Adults, paparazzi, wildlife filmmakers - everybody loves them. But how much do you really know about them?
Sloth on a Lamp post, the urban sloth?
Nearly everybody has heard about sloths. Sloth from the Planet Earth, sloth from Ice Age you name it, they have starred in it. But how much do you really know about these slow-motion celebs? Well let us give you some little titbits.
To begin with, there are two types: the two-toed sloth and the three-toed sloth. Can you guess the big difference between the two? You may have thought you had it - but think again. They have the same number of toes, it’s just that the two-toed sloth actually just has two fingers. Confused? We were too. In simple terms, there are two types of sloths, both have three toes but one type has only two fingers.
These sloths are helping this person
find physical and mental balance.
So what do sloths eat?
Sloths love the Cecropia tree. It’s shoots, fruit and leaves are their favourite meal. Some of the two-toed sloths have also been known to eat insects and little birds. But, did you know, to digest this food, sloths actually have a four-part stomach? This makes them a little similar to the cows we have in the English countryside. However, a sloth’s digestion track can sometimes take up to a month to complete leaving them with very little energy. This is why they move around so slowly, and why they are famously one of the slowest moving creatures in the world.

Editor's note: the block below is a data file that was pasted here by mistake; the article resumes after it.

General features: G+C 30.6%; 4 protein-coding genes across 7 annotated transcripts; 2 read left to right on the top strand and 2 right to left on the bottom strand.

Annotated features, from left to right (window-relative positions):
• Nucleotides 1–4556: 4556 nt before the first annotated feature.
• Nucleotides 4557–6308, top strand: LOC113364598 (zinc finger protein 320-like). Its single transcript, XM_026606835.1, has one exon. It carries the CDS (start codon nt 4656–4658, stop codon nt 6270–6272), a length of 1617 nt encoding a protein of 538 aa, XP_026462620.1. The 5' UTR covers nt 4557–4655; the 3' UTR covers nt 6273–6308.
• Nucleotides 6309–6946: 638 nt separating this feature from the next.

This soulful sloth prefers the slow numbers.
How slow is slow?
Sloths move along the ground at just 2 metres (6.5 ft) a minute. In the trees they are slightly quicker at 3 metres (10 ft) a minute. Given that the average human walks 84 metres in a minute, you can see why sloths have earned their reputation. Let’s just say they aren’t going to be sneaking away anytime soon.
How long does it take for a sloth to have a baby?
Two-toed female sloths give birth after being pregnant for around a year. Three-toed sloths are however only pregnant for half this time. Sloth babies are born with claws, and these help latch the offspring onto the mother’s torso, where it nestles and nurses for the first few weeks of its life.
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